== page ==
That is precisely the case herein. Landor received his right-to-sue letter over three months before judgment was entered in Landor I. Furthermore, while it is true that the undersigned ordered no additional amendments to the Complaint be made, that order was made in the absence of any knowledge of Landor’s pending EEOC charge. Counsel for Landor had multiple opportunities to apprise the Court of Landor’s pending EEOC charge, the potential need to amend Landor’s Complaint to add Title VII claims and to request a stay of the proceedings pending administrative exhaustion and thereby preserve Landor’s Title VII claims. Nevertheless, counsel remained silent during both the March 18, 2014 conference and the May 27, 2014 oral argument on the Motions to Dismiss. Indeed, had counsel informed the Court of the pendency of EEOC proceedings, the Court would never have entered the Order in the first instance.

Furthermore, plaintiff’s counsel never informed the Court of the receipt of the June 4, 2014 right-to-sue letter, nor did she ever seek to vacate, or have the Court


reconsider, the undersigned’s March 18, 2014 Order so as to join Landor’s properly exhausted Title VII claims before the issuance of the undersigned’s July 14, 2014 Report and Recommendation. Furthermore, counsel never mentioned the right-to-sue letter in her June 4, 2014 or July 31, 2012 objections to Judge Doherty. Thus, there were options available to Landor to avoid preclusion and preserve Landor’s Title VII claims; counsel, however, chose not to pursue any of those available options or to take any measures whatsoever to avoid preclusion. Instead, counsel apparently opted to attempt a “second bite at the apple” or to “play another card.” Under Davis, and well-settled res judicata principles, this is not permitted.[8] Accordingly, Landor’s Title VII claims are barred by res judicata.


For the foregoing reasons, it is recommended that the Motions to Dismiss [rec. docs. 7, 16 and 22] be granted and, accordingly, that this lawsuit be dismissed.

Under the provisions of 28 U.S.C. § 636(b)(1)(C) and Fed.R.Civ.Proc. 72(b), parties aggrieved by this recommendation have fourteen (14) days from service of this report and recommendation to file specific, written objections with the clerk of court. A party may respond to another party’s objections within fourteen (14) days after being served with a copy thereof.

Failure to file written objections to the proposed factual finding and/or the proposed legal conclusions reflected in this Report and Recommendation within fourteen (14) days following the date of its service, or within the time frame authorized by Fed.R.Civ.P. 6(b), shall bar an aggrieved party from attacking either the factual findings or the legal conclusions accepted by the District Court, except upon grounds of plain error. See Douglass v. United Services Automobile Association, 79 F.3d 1415 (5th Cir.1996).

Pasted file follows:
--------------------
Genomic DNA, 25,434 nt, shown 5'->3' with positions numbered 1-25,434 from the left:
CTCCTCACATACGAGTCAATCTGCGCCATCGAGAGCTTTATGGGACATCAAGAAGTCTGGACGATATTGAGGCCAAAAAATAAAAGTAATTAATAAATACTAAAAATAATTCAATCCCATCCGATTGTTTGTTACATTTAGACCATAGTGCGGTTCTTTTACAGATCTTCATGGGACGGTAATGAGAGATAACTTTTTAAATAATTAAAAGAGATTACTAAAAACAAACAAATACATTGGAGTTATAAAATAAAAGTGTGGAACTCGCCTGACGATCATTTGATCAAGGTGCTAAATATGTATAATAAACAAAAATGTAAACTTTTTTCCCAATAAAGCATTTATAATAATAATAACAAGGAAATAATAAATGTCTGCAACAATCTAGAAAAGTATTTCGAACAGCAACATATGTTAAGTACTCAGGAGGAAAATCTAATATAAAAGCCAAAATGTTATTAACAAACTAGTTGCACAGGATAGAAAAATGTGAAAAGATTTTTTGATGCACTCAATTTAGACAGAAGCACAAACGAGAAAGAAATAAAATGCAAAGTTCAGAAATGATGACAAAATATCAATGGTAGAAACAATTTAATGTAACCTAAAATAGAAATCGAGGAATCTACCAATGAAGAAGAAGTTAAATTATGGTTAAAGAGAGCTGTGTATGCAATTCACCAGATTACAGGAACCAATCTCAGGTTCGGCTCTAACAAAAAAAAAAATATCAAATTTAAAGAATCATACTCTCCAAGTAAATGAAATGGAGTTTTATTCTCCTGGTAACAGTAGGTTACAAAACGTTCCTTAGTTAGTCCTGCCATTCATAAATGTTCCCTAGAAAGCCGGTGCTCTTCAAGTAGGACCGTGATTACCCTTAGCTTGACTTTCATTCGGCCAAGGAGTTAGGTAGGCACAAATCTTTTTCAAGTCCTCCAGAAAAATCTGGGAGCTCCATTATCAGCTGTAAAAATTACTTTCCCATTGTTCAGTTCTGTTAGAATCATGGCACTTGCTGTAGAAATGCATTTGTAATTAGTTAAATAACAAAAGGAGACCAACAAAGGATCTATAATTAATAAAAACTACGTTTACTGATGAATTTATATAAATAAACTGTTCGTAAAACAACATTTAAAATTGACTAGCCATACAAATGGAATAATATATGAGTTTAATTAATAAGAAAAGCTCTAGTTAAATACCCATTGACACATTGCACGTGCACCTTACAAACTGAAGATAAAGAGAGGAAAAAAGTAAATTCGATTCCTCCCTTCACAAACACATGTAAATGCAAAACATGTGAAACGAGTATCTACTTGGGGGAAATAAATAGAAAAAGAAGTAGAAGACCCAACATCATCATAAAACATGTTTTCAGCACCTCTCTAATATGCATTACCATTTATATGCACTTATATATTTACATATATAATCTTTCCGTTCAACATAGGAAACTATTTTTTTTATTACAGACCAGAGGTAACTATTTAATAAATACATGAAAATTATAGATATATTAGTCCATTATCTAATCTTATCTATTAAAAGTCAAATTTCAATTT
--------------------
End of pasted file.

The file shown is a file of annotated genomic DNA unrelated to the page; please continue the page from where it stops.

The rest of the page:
Counsel are directed to furnish a courtesy copy of any objections or responses to the District Judge at the time of filing.

Signed June 29, 2015, at Lafayette, Louisiana.


[1] The Court notes that in his Objection, with respect to the law governing res judicata, the plaintiff cites to a case governed by Texas state law. Although unclear to this Court at this time, it is believed all of the claims alleged against the defendants in Landor I and Landor II are governed by federal law and/or Louisiana state law.

[1] LCG was substituted for the Lafayette City Police Department in an Amended Complaint filed on January 5, 2014. [rec. doc. 30].

[2] The Complaint was proffered for filing on December 12, 2013; leave for filing was granted on January 8, 2014. [rec. docs. 16 and 42].

[3] In this case, all of the documents considered by this Court are matters of public record. Accordingly, the instant Motion has not been converted to a Motion for Summary Judgment.

[4] The undersigned notes that Landor I remains on appeal. However, res Judicata attaches even though an appeal has been taken and remains undecided. See Comer v. Murphy Oil USA, Inc., 718 F.3d 460, 467 (5th Cir.2013) (and cases cited therein).

[5] These allegations include allegations regarding the filing of suit by Landor against Bajat and the LCG (although that claim is far from precisely pled), Bajat’s complaint against Landor resulting in an internal affairs investigation and pre-disciplinary hearing, counsel’s advice to Chief Craft regarding the prematurity of rendering a formal disciplinary action against Landor and the implementation of the six year term limit policy resulting in Landor’s transfer from Metro to patrol. [rec. doc, 25, ¶¶ 8, 9, 11, 12, 14, 18, 22, 26, 32, 34, 42, 43].